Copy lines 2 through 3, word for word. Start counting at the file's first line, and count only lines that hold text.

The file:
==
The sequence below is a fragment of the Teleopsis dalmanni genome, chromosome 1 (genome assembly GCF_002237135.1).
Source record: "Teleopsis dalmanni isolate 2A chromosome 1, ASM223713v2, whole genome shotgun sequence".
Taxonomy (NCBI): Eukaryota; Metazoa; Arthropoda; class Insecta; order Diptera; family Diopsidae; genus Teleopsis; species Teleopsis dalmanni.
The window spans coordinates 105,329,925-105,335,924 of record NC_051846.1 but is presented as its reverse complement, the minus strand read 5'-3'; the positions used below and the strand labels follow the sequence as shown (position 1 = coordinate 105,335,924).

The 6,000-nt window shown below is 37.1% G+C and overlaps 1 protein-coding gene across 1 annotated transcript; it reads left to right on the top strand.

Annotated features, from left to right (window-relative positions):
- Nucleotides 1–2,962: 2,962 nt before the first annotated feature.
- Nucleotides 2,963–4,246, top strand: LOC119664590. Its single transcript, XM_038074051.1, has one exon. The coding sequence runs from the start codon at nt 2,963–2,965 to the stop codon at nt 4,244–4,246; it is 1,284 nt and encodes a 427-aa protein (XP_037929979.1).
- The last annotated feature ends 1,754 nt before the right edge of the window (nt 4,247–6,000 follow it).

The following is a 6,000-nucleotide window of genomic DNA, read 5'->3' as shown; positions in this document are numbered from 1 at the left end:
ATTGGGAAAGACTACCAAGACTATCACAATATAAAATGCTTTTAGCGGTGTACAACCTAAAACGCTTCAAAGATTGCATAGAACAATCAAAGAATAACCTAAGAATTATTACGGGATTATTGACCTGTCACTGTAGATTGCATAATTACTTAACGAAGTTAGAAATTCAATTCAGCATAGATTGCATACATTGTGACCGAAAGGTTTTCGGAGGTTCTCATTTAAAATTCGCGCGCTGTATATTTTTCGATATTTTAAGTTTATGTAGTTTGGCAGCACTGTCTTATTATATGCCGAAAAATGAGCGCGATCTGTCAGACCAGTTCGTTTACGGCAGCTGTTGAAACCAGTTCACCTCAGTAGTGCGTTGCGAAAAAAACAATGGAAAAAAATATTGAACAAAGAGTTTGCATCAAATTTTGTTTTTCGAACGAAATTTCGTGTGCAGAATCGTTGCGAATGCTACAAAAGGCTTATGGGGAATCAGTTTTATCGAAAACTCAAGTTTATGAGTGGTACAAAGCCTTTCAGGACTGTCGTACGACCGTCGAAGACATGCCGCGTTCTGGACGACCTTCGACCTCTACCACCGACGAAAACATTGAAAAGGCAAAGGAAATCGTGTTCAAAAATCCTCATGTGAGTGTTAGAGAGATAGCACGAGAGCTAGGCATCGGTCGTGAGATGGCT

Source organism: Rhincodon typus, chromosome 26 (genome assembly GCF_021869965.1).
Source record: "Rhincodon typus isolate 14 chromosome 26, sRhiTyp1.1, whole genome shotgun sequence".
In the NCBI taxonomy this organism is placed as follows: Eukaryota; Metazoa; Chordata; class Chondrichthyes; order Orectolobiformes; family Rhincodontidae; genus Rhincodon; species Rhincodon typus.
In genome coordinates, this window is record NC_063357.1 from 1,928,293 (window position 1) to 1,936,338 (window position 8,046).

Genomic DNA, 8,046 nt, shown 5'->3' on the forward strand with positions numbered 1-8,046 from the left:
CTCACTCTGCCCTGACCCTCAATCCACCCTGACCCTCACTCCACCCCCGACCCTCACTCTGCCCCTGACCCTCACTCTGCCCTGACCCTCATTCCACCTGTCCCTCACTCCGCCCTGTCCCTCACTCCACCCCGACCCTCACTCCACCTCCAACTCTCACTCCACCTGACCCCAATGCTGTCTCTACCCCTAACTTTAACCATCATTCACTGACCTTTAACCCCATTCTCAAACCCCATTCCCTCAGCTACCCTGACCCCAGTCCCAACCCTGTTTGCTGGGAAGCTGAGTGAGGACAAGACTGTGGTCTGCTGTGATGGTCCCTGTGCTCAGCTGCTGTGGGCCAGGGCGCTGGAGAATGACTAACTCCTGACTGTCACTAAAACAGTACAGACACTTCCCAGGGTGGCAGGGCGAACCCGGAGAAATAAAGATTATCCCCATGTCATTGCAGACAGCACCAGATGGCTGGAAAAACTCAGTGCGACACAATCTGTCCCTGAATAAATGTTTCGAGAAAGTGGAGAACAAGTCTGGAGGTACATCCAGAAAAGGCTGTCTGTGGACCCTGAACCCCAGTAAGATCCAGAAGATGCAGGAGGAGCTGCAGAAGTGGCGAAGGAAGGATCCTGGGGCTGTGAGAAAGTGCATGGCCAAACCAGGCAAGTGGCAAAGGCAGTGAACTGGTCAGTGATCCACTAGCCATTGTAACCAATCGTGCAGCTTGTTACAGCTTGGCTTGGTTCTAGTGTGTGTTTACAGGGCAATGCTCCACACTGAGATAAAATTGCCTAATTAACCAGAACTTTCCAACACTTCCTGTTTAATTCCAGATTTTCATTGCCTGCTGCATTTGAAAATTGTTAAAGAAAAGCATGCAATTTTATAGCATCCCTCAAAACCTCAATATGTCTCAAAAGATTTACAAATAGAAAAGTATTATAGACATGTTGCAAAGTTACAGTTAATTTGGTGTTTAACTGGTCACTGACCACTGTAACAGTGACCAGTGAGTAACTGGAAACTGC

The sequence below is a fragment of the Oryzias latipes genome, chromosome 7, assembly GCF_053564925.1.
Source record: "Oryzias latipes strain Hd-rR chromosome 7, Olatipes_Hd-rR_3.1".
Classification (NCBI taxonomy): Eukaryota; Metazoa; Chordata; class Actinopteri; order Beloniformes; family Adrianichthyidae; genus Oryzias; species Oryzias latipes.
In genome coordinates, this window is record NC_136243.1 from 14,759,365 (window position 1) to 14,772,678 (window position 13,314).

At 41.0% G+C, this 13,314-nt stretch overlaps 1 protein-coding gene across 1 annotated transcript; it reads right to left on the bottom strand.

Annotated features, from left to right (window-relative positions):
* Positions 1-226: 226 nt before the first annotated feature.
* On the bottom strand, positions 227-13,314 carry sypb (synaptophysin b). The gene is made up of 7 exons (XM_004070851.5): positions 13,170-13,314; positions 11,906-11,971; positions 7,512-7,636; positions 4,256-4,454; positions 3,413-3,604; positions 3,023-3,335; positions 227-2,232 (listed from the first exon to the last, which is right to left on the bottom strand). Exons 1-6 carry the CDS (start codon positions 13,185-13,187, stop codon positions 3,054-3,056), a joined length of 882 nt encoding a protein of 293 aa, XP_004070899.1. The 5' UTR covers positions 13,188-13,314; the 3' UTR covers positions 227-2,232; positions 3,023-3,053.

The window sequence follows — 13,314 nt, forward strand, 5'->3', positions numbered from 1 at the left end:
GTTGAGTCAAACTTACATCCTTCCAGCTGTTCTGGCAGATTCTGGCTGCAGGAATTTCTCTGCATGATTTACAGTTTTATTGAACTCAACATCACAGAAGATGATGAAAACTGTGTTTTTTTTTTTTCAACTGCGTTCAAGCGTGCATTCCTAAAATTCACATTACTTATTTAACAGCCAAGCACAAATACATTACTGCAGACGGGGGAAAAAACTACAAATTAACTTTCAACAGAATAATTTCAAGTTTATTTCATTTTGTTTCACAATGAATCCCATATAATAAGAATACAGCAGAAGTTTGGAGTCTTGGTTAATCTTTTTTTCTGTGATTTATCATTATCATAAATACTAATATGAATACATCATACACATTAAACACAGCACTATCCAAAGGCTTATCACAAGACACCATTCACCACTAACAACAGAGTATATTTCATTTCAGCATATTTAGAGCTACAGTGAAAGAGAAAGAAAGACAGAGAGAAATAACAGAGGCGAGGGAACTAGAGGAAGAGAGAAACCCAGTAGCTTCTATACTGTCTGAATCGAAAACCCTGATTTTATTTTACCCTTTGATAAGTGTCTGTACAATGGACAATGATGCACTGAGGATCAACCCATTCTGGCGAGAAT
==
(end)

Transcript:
Source record: "Teleopsis dalmanni isolate 2A chromosome 1, ASM223713v2, whole genome shotgun sequence".
Taxonomy (NCBI): Eukaryota; Metazoa; Arthropoda; class Insecta; order Diptera; family Diopsidae; genus Teleopsis; species Teleopsis dalmanni.